This article contains corrected information about the entrances to the Pro Shop.
Here are a few more miscellaneous shots from the Terrace Level, then we'll start working our way down.
I don't exactly know what this is. A first-aid station? Concession office?
This is a closer look at the steel work.
For reference, this is that same area as viewed from the seat locator.
This is the Suite Level. There are multiple suites between each pillar, and there will be seating on the area in front of the suites which currently looks like it could be a walkway.
This isn't a very good picture, but it is the current view of the inside of a suite.
This is the Metropolitan Club as viewed from the future Ballpark Authority office space.
This is the Seventh Street circulation ramp. Note that the floor is covered with plywood to protect it during construction. Not all construction firms are as careful with this type of protection as Mortenson.
This is the main entry to the Pro Shop. The second entry, located just outside the turnstiles, is indicated by the arrow.
Dan provided me with lots of useful information. I asked about the Pro Shop entrances, and the location decisions were cleared up and sounded rational.
Dan Kenney, my tour guide
Basically, the original design used the Pro Shop as much more of a welcoming element, but its role was reduced once the plaza was expanded, and Gate 3 was likewise broadened. Now, the gate itself serves as the welcoming spot, allowing the Pro Shop to minimize the number of entry points.
It makes sense, though I think I still would have put that outside entrance in a more prominent location -- say on the downtown end.
But that brings us to the discussion of the pedestrian experience on Seventh Street. He had seen my concerns from the earlier entry and cleared up a few things.
First, the sidewalk on that side will be widened considerably once the fence comes down. This alone will improve pedestrian safety. But there will be some parking bays installed along this strip for people picking up tickets. In addition to providing a buffer, the presence of such bays serves as a traffic calming mechanism. Drivers tend to slow down as they pass parked cars.
But the big philosophical point has to do with pedestrian flow around the ballpark. When you think about it, there will likely be very little ballpark-related foot traffic in the area where I took Noah's photo. People parking in the ramps will walk to the plaza and enter the concourse there. People who park to the north will enter at Gate 6 "Oliva" rather than walk down the Seventh Street sidewalk.
The lone exception is that there will be a secure staff entrance at the base of the circulation ramp (which I originally thought would be an additional exit after games). That's about mid-way between the Pro Shop and the "Oliva" gate.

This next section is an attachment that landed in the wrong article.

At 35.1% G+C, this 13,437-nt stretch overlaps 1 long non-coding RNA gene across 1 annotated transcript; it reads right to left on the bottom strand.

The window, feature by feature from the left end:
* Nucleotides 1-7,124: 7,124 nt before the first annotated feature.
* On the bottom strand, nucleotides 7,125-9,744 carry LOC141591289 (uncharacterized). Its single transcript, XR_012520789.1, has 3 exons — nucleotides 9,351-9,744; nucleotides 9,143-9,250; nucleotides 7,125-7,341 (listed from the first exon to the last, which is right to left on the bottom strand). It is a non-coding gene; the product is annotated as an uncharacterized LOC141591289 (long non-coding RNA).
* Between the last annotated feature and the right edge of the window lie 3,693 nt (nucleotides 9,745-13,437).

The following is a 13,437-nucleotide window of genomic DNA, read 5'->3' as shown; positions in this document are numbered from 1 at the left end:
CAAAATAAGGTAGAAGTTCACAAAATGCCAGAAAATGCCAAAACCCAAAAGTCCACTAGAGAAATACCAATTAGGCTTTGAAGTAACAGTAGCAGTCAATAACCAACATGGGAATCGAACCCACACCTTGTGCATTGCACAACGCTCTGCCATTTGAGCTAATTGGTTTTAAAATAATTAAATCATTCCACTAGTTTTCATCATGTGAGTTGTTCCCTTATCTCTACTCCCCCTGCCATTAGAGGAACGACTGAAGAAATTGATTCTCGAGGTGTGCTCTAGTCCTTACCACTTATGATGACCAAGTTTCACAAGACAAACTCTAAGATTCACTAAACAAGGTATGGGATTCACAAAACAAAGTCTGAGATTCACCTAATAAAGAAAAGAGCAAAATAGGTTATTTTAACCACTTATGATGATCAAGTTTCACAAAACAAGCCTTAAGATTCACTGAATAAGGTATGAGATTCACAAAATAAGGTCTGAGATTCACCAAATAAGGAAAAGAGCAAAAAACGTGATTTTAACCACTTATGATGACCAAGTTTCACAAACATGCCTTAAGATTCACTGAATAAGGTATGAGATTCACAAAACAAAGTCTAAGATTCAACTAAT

But one way or another, the likelihood of less foot traffic along Seventh Street means that the problem is not as severe as it first appears.
One thing to remember is that the team has the right to build on the other side of Seventh Street. A building on that side would necessitate a sidewalk where there is not one now, and that changes everything.
Also, up the street there will be improvements along the HERC site, potentially including some public art up where Fifth and Seventh split.
Here's the view from the main concourse out through Gate 3 "Killebrew".
"You talk about the magic, the aura, but what really makes a stadium is the fans. Concrete doesn't talk back to you. Chairs don't talk back to you. It's the people who are there, day in, day out, that makes the place magic."
– Bernie Williams
Explore the Site
Here are 50 images chosen randomly from the 3033 found on this site. Click the image to be taken to the original post. A new list is created every 10 minutes.
The circulation ramp on the north now has its louver framing.
Looking back toward the ballpark from Third Avenue and Fifth Street. Again, the track configuration is now clearly visible.
Purple flowers above Second Avenue
I love this view of the Basilica.
Then you turn around to this!
From last week, you can see the piers taking shape. I believe that the front row, visible here as just forms and reinforcing rods, is the front edge of the plaza.
Wrigley Field viewed while approaching on foot from the northwest
I see an opportunity in this view for an Abbey Road-style promotional photo! Mauer, Morneau, Nathan and Cuddyer walking toward the ballpark. The only question: which one takes off his cleats?
Detail of Entry Plaza #4 (north entry from Fifth Street)
Through the windows of the Metropolitan Club you can see one of the displays of Met Stadium memorabilia.
We bumped into Jerry Bell (at right)!
Thanks for all the hard work out there, Cold Safety-Line Dudes. (I'm glad that my job does not require safety lines...)
LRT station has appeared.
A recent view of the Bud deck in progress
Touring the Rapid Park site (L-R: Commissioners Wade, Vekich, Sykora, Cramer, and tour guide Chuck Ballentine, source: RP)
Viewed from another angle, you can see that the bullpens now sit beneath the upper deck outfield seating.
Loading docks to the right, VIP entrances to the left.
The HERC side, viewed from Fifth Street.
These stairs will meet the skyway.
From about two blocks away you can finally get an idea of what it looks like. Just to my left (but out of view) was a valet parking stand where a limo was idling.
First Avenue at left, bike parking area at lower right
A very busy place, as viewed from Target Center.
Town Ball Tavern balcony
These openings will facilitate access to the catwalks which run throughout the canopy.